Tuesday, October 26, 2010

Writing what you don't know

As with every rule, the 'write what you know' advice to authors is often broken. Over the course of a novel, an author is bound to run into a circumstance, law, technology, setting, or activity that they're unfamiliar with in real life.

Of course some genres require less research and accuracy than others. For example, a fantasy author would have more leeway with facts than a writer of historical romance.

Russell Brooks wrote an interesting blog "I’ve never held a gun, but I still shoot people" (http://criminalmindsatwork.blogspot.com/ ) about the firearms research he did for his crime novels.

I, too, write crime fiction. The heroine of my Back Tracker series solves cyberspace and computer crimes. Now, although I've had a computer since PCs first came out in the early 80's, since one needed to know dos to run one, and even though I have been online since online became a word--I really know tweet all about today's computer technology and even less about the Internet, networking, intranet, and other such things that are part of our interconnectedness. I'm also not in any mood to listen to lectures on this subject or enroll in a techie course.

All the same, my novels are quite accurate, have been at times prophetic, and will, I'm sure, prove believable to the geekiest of computer geeks.

For an example of what kind of research I do to ensure I stay within the realm of believability on this subject of which I know so little, check out my blog Cyber Crime Villains on http://criminalmindsatwork.blogspot.com/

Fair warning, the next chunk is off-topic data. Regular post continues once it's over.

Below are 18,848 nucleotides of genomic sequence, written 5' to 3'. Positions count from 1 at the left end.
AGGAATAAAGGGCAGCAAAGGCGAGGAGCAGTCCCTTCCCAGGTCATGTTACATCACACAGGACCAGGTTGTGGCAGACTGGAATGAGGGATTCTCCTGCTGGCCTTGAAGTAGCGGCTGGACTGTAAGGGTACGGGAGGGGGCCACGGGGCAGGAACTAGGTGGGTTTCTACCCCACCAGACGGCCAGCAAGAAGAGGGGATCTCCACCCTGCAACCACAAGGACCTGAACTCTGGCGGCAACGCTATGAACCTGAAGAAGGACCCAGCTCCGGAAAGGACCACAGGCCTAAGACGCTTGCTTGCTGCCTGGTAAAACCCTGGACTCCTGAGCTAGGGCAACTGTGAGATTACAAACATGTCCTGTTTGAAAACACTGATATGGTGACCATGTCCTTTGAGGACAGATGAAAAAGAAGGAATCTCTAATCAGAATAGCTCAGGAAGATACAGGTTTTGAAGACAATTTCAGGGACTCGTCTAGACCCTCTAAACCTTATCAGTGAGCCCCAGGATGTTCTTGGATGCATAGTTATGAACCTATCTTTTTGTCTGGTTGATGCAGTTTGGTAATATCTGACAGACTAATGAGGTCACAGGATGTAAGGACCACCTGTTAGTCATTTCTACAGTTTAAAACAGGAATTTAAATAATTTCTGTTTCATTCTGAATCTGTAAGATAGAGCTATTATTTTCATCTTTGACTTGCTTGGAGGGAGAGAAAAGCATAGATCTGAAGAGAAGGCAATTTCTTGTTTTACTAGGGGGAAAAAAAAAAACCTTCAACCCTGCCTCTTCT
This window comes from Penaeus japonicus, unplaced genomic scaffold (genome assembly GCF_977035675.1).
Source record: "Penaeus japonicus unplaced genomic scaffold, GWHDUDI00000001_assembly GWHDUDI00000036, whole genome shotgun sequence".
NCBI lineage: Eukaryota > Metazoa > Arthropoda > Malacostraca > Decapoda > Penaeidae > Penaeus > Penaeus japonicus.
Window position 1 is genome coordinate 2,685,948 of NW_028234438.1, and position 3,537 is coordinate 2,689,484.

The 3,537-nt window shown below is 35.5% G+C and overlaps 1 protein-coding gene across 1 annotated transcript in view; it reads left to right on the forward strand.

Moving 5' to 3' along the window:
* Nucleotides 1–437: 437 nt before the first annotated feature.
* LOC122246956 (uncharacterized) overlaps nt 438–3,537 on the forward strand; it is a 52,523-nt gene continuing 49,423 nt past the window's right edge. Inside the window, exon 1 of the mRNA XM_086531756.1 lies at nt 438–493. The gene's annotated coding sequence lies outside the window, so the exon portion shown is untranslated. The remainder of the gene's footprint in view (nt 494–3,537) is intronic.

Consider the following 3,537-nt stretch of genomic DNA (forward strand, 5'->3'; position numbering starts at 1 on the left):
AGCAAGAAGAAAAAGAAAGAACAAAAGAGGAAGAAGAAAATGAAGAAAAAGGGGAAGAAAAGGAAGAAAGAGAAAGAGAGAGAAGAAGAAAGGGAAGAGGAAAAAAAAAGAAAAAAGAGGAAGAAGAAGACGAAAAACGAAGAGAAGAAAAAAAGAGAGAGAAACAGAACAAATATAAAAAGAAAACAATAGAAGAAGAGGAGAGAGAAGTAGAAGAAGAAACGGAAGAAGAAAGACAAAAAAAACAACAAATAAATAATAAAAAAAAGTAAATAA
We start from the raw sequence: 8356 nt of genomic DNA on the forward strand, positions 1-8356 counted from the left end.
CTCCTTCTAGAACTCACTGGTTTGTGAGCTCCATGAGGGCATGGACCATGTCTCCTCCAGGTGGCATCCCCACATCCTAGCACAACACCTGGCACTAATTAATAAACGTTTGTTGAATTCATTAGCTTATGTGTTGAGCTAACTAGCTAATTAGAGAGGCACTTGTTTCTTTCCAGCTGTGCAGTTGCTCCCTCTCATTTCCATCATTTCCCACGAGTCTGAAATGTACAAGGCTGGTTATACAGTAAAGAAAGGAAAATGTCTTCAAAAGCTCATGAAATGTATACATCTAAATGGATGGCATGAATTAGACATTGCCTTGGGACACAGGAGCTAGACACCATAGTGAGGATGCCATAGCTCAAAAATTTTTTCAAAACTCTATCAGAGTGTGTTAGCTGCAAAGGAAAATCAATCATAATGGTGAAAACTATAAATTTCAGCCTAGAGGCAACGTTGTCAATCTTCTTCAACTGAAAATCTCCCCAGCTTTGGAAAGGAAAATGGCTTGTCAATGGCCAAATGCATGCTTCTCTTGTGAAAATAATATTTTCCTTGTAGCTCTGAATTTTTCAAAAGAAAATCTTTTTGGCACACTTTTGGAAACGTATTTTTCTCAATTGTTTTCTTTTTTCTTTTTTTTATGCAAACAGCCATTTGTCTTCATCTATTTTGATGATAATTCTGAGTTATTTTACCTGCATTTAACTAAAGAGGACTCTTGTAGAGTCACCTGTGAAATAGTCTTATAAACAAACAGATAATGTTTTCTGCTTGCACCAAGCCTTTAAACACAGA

Scanning news headlines for story ideas is one of my favourite pastimes. It's a much more 'Eileen-friendly' research option than listening to even 10 minutes of a computer nut's expose.

Headlines about software gliches in Iran's nuclear reactor and America's F-35 fighter jet beg to be turned into novels about espionage, or sabotage, or...the possibilities are endless.

Intriguing stories can be build around international crimes via computer technology and secret technology peeking over the horizon. Online sex scandals, internet luring, child porn, and cyberspace hate crimes provide the juice needed to create gripping, emotional tales.

Behind every computer is a vulnerable human who can be blackmailed, bought, seduced, or...the possibilities are endless. Which may be why I was able to draft 10 novels in my Back Tracker series and never run out of inspiration and never repeat a plot.

For more information on my Back Tracker novels visit my website: http://www.eileenschuh.com

Eileen Schuh, Author
"Schrodinger's Cat"

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